·         Tailored by a particular state
·         Lists the exclusions that insurance companies will not cover that were listed as covered in the policy jacket
·                     Insurance Broker = works for YOU.
·                     Insurance Agent = agent of the insurance company.    
·                     Underwriter = the person who writes the policy (puts the company’s money on the line).
§         Rules are more restricted w/auto insurance. 
 
 
 
Creation of Insurance Policies
 
·                     An insurance policy is a contract. Therefore, you must have an offer and acceptance.
·                     When insurance for health is given, a physical is required. 
§         When an insurance policy is being processed, there has been an offer and tender, but not yet acceptance.   
·                     The agent must have the authority to bind coverage. And insurance is in effect unless the insurer is told otherwise. 
·                     Crossley v. State Farm Mut. Auto Insurance. 
§         Honestly tells insurance agent that he has no health problems.
§         Next day he is diagnosed with a health condition, but insurance company does not evaluate the risk.
§         Prior to them assessing his health, they send him a bill and he pays it.
§         They afterwards get the medical records and tell the guy they are rejecting his policy. 
§         Too bad for the insurance company, b/c his payment of the bill that they sent (their offer), was enough to create a binding contract.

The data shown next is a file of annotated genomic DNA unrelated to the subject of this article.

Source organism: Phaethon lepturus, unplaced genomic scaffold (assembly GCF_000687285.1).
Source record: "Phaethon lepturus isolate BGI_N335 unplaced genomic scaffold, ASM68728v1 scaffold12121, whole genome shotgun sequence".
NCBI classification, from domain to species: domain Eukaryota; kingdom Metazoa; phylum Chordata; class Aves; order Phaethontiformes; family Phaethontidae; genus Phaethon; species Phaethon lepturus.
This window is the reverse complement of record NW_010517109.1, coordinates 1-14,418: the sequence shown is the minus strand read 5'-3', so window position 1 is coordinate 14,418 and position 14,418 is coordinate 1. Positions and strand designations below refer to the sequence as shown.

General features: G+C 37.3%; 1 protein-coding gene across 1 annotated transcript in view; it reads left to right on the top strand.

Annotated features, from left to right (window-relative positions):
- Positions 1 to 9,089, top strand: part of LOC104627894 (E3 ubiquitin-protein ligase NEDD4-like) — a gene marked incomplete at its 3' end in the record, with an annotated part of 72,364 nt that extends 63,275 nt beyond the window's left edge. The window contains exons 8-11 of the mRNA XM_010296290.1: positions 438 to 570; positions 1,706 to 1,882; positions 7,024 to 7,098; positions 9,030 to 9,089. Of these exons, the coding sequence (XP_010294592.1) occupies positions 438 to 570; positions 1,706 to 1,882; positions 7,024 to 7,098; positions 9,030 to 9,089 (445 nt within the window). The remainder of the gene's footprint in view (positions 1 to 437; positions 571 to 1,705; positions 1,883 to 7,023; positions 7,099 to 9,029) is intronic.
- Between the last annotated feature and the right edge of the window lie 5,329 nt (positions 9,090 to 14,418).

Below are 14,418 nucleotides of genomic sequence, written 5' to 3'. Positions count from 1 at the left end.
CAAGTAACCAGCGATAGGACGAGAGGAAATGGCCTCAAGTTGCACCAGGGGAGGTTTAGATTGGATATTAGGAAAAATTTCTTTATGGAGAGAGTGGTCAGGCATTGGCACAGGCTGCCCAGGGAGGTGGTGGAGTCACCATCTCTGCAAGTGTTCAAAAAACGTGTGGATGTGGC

§

made a counteroffer. He had an accident, but there is no coverage b/c he did not accept the counteroffer. 
·                     Listack
§         If you pay the premium, you can assume you have coverage unless you are advised otherwise. (but if the check bounces, you don’t have any coverage – State v. Capital Life)
·         If you are in an accident after you leave an agent’s office to apply for coverage, you are covered under that policy, even if all you are given is a receipt. 
·                     Noisette v. Ismail, 384 S.E.2d 310
§         Court said where there is just a binder, if the insured is not furnished w/any writing, then her failure to give notice would not relieve her under the policy.
·                     Mailing
§         Law says if you mail anything to the insured at the last known address, there is a presumption that it was received, albeit, rebuttable. 
·         The only real way to rebut that presumption is to testify, by affidavit or otherwise, that you did not get it. 
o       A question for the jury.  
 
·                     Glover v. NC Mutual Life Insurance, 368 S.E.2d 68
§         When a policy has been wrongfully cancelled, the insurer has 3 options:
·         (1) Treat the policy as though its still enforced
·         (2) Bring a suit in equity to set aside the wrongful cancellation
·         (3) Bring at action at law to recover damages. 
 
·                     Elias v. Fireman’s Insurance Company, 309 SC 129 (pg. 30 supp)
§         Guy buys a policy that ensures his house and car on one policy.
§         The premium is broken down to show how much for each. 
§         Premium was paid by his mortgagee. 
§         Guy does not pay his premium. Policy is cancelled. And house burns down. 
§         The mortgagee pays the part for the house, but he is supposed to pay the part for the house. He does not pay the part for the car, and the house burns down. 
·         What result?